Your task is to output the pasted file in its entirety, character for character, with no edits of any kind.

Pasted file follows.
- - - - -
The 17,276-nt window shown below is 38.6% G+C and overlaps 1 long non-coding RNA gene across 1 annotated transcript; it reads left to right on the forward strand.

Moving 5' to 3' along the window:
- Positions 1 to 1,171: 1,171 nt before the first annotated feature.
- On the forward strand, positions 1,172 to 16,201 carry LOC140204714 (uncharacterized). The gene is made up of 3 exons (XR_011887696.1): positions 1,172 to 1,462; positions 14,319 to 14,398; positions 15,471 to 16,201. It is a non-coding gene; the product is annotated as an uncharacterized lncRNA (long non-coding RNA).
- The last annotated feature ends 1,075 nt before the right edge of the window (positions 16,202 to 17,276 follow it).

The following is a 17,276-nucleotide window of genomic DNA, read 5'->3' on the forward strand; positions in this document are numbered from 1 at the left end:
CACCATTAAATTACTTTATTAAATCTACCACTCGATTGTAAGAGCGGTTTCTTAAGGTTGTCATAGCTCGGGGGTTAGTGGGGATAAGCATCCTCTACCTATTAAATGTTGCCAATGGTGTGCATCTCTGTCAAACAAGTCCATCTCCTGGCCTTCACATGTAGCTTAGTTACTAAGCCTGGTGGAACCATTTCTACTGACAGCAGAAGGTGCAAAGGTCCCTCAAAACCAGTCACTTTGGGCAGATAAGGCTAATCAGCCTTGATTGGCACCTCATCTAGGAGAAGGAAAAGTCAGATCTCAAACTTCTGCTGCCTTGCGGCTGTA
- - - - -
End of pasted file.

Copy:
The 17,276-nt window shown below is 38.6% G+C and overlaps 1 long non-coding RNA gene across 1 annotated transcript; it reads left to right on the forward strand.

Moving 5' to 3' along the window:
- Positions 1 to 1,171: 1,171 nt before the first annotated feature.
- On the forward strand, positions 1,172 to 16,201 carry LOC140204714 (uncharacterized). The gene is made up of 3 exons (XR_011887696.1): positions 1,172 to 1,462; positions 14,319 to 14,398; positions 15,471 to 16,201. It is a non-coding gene; the product is annotated as an uncharacterized lncRNA (long non-coding RNA).
- The last annotated feature ends 1,075 nt before the right edge of the window (positions 16,202 to 17,276 follow it).

The following is a 17,276-nucleotide window of genomic DNA, read 5'->3' on the forward strand; positions in this document are numbered from 1 at the left end:
CACCATTAAATTACTTTATTAAATCTACCACTCGATTGTAAGAGCGGTTTCTTAAGGTTGTCATAGCTCGGGGGTTAGTGGGGATAAGCATCCTCTACCTATTAAATGTTGCCAATGGTGTGCATCTCTGTCAAACAAGTCCATCTCCTGGCCTTCACATGTAGCTTAGTTACTAAGCCTGGTGGAACCATTTCTACTGACAGCAGAAGGTGCAAAGGTCCCTCAAAACCAGTCACTTTGGGCAGATAAGGCTAATCAGCCTTGATTGGCACCTCATCTAGGAGAAGGAAAAGTCAGATCTCAAACTTCTGCTGCCTTGCGGCTGTA